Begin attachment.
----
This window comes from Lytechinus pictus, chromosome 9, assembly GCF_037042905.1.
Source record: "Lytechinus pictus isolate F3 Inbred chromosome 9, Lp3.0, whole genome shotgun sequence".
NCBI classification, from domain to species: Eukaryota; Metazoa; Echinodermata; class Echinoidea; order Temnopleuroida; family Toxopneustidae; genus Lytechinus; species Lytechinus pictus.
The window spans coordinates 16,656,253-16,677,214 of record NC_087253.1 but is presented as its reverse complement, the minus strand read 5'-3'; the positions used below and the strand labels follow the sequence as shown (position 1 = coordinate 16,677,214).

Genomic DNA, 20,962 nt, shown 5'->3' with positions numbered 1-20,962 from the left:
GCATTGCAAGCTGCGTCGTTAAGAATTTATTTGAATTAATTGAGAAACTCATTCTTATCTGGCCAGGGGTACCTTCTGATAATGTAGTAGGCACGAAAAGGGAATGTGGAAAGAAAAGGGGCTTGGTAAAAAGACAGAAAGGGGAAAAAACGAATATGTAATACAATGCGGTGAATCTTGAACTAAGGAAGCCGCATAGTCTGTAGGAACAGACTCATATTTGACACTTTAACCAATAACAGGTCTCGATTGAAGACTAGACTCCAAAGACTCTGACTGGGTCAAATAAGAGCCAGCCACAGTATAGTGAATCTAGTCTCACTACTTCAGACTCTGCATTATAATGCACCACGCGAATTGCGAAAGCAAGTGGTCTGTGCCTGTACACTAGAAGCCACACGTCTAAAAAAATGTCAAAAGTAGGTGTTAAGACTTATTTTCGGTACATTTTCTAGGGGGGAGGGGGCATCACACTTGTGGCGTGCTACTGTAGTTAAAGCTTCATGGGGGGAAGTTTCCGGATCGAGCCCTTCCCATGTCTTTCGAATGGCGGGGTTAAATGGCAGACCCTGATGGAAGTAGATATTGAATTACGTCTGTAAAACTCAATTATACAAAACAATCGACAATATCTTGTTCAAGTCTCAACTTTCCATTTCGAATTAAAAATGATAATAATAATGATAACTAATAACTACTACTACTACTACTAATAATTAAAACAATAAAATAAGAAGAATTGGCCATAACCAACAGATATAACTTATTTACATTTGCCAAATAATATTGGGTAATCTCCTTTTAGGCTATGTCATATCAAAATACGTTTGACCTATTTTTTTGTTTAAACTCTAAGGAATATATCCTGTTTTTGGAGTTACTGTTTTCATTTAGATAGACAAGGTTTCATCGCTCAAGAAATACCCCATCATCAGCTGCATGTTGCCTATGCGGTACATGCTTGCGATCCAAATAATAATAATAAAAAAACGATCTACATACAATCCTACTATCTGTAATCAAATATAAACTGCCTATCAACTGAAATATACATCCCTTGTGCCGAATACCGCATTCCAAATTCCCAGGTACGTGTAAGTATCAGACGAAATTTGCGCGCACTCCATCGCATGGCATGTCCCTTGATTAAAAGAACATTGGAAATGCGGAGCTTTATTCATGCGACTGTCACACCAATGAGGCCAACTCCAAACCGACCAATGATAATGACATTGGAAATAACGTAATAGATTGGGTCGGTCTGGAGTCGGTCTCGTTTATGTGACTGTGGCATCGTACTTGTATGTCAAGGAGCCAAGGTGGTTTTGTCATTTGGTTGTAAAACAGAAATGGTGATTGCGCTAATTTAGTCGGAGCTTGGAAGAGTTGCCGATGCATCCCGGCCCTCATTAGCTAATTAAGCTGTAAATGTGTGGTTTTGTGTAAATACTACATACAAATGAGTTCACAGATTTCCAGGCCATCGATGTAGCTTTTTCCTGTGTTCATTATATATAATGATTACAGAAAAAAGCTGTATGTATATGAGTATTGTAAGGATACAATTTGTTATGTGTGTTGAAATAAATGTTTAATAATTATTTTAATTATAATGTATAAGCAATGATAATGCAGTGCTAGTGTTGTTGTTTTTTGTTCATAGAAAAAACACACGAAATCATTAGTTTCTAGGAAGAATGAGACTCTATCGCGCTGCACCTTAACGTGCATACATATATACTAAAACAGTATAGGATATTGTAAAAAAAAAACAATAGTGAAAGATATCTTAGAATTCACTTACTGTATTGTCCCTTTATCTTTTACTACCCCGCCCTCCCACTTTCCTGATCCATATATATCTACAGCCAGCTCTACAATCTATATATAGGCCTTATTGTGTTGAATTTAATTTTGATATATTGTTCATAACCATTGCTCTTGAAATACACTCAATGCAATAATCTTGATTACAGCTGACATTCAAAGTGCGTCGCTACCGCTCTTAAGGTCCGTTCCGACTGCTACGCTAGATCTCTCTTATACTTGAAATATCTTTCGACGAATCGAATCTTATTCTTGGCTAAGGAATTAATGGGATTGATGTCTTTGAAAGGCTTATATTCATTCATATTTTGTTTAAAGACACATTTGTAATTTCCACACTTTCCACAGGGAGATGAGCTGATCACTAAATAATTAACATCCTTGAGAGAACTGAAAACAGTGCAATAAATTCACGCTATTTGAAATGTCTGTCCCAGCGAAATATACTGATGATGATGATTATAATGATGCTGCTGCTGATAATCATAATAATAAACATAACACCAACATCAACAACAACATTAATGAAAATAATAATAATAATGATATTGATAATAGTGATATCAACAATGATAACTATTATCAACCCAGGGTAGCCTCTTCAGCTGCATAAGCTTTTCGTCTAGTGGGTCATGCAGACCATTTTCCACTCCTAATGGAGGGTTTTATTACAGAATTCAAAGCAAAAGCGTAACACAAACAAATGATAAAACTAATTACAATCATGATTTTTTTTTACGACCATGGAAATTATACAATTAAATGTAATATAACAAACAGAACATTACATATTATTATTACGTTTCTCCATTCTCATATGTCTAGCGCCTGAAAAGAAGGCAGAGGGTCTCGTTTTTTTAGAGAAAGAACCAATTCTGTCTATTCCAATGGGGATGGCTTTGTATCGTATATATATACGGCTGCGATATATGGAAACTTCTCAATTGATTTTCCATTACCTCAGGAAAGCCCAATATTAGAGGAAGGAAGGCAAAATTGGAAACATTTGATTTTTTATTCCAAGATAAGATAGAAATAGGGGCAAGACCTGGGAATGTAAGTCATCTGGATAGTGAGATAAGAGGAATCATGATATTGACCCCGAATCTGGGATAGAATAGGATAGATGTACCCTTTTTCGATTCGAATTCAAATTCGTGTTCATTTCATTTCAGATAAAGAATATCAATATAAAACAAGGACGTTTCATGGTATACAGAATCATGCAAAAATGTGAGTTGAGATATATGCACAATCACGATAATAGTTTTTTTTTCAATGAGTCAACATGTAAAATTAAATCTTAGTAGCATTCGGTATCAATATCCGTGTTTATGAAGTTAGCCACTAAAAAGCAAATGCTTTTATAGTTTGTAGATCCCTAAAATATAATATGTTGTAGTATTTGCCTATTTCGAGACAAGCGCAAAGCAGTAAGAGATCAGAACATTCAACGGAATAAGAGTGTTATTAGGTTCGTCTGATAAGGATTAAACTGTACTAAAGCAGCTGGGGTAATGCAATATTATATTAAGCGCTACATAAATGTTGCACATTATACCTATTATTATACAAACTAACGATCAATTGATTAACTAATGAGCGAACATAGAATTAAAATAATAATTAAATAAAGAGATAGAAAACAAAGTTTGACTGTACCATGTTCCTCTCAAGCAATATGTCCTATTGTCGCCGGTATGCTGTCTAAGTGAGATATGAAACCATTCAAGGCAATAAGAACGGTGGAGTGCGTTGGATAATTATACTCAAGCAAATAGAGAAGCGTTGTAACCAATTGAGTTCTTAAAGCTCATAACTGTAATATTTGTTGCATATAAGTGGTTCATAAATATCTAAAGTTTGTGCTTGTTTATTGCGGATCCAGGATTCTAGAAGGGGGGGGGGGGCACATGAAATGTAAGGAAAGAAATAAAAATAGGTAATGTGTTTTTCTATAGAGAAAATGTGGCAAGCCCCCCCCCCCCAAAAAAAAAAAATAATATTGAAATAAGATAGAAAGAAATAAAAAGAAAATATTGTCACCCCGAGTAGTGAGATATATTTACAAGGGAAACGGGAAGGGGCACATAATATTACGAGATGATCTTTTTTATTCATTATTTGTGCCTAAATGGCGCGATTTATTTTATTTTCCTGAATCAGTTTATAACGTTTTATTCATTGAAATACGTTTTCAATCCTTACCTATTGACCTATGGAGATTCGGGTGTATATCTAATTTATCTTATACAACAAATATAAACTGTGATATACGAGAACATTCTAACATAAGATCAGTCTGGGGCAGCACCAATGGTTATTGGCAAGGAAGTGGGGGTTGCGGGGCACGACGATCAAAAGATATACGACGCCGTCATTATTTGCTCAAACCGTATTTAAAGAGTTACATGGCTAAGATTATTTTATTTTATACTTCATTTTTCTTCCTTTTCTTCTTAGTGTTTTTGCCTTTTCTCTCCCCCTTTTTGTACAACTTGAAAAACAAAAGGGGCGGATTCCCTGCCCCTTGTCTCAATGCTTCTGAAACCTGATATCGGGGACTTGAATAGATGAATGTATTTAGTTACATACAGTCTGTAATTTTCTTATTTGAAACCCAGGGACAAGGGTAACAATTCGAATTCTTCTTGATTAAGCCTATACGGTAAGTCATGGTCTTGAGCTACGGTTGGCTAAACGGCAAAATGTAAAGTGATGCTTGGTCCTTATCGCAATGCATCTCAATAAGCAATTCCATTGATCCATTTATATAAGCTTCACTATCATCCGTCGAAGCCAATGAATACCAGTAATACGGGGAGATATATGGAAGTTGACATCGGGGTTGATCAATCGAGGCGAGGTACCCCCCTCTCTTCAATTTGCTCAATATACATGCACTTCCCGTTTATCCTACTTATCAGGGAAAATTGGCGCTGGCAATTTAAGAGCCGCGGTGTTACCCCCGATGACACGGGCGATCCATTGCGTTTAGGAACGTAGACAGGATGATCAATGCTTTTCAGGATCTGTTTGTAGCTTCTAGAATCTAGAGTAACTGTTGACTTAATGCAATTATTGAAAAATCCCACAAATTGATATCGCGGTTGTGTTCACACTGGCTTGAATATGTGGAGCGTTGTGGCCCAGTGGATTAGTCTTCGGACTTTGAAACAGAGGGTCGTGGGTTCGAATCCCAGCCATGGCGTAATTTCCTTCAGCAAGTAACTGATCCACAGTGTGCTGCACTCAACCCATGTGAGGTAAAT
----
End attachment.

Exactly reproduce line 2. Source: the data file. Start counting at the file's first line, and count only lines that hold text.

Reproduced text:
Source record: "Lytechinus pictus isolate F3 Inbred chromosome 9, Lp3.0, whole genome shotgun sequence".